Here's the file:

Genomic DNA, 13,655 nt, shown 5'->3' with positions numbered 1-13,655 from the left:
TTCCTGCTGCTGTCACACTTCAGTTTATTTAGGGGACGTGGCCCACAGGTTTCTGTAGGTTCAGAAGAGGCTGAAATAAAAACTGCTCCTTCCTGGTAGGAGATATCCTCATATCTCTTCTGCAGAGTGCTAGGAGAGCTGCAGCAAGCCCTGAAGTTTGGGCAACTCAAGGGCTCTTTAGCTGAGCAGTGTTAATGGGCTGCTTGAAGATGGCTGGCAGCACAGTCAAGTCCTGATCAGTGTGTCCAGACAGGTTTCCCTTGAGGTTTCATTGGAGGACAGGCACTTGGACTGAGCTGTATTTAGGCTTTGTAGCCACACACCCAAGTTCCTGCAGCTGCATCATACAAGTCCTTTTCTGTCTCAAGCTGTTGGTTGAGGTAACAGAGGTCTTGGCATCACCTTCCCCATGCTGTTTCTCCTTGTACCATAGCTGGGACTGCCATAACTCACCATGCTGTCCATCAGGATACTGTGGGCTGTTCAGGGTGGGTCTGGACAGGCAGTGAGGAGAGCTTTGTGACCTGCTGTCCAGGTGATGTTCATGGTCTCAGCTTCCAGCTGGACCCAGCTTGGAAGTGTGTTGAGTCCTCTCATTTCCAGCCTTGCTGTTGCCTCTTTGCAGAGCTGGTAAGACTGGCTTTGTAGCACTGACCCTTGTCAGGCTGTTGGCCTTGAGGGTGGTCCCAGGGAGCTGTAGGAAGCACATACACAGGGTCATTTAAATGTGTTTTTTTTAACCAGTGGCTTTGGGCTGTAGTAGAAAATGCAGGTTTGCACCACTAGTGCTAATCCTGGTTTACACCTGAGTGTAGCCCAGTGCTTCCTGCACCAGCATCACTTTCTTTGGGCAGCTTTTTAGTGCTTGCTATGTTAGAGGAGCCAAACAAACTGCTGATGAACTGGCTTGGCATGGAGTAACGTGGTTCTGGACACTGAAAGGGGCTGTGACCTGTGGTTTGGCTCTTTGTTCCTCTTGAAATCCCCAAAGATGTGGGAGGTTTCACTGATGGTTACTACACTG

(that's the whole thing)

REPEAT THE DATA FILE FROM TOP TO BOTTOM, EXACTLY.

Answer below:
Genomic DNA, 13,655 nt, shown 5'->3' with positions numbered 1-13,655 from the left:
TTCCTGCTGCTGTCACACTTCAGTTTATTTAGGGGACGTGGCCCACAGGTTTCTGTAGGTTCAGAAGAGGCTGAAATAAAAACTGCTCCTTCCTGGTAGGAGATATCCTCATATCTCTTCTGCAGAGTGCTAGGAGAGCTGCAGCAAGCCCTGAAGTTTGGGCAACTCAAGGGCTCTTTAGCTGAGCAGTGTTAATGGGCTGCTTGAAGATGGCTGGCAGCACAGTCAAGTCCTGATCAGTGTGTCCAGACAGGTTTCCCTTGAGGTTTCATTGGAGGACAGGCACTTGGACTGAGCTGTATTTAGGCTTTGTAGCCACACACCCAAGTTCCTGCAGCTGCATCATACAAGTCCTTTTCTGTCTCAAGCTGTTGGTTGAGGTAACAGAGGTCTTGGCATCACCTTCCCCATGCTGTTTCTCCTTGTACCATAGCTGGGACTGCCATAACTCACCATGCTGTCCATCAGGATACTGTGGGCTGTTCAGGGTGGGTCTGGACAGGCAGTGAGGAGAGCTTTGTGACCTGCTGTCCAGGTGATGTTCATGGTCTCAGCTTCCAGCTGGACCCAGCTTGGAAGTGTGTTGAGTCCTCTCATTTCCAGCCTTGCTGTTGCCTCTTTGCAGAGCTGGTAAGACTGGCTTTGTAGCACTGACCCTTGTCAGGCTGTTGGCCTTGAGGGTGGTCCCAGGGAGCTGTAGGAAGCACATACACAGGGTCATTTAAATGTGTTTTTTTTAACCAGTGGCTTTGGGCTGTAGTAGAAAATGCAGGTTTGCACCACTAGTGCTAATCCTGGTTTACACCTGAGTGTAGCCCAGTGCTTCCTGCACCAGCATCACTTTCTTTGGGCAGCTTTTTAGTGCTTGCTATGTTAGAGGAGCCAAACAAACTGCTGATGAACTGGCTTGGCATGGAGTAACGTGGTTCTGGACACTGAAAGGGGCTGTGACCTGTGGTTTGGCTCTTTGTTCCTCTTGAAATCCCCAAAGATGTGGGAGGTTTCACTGATGGTTACTACACTG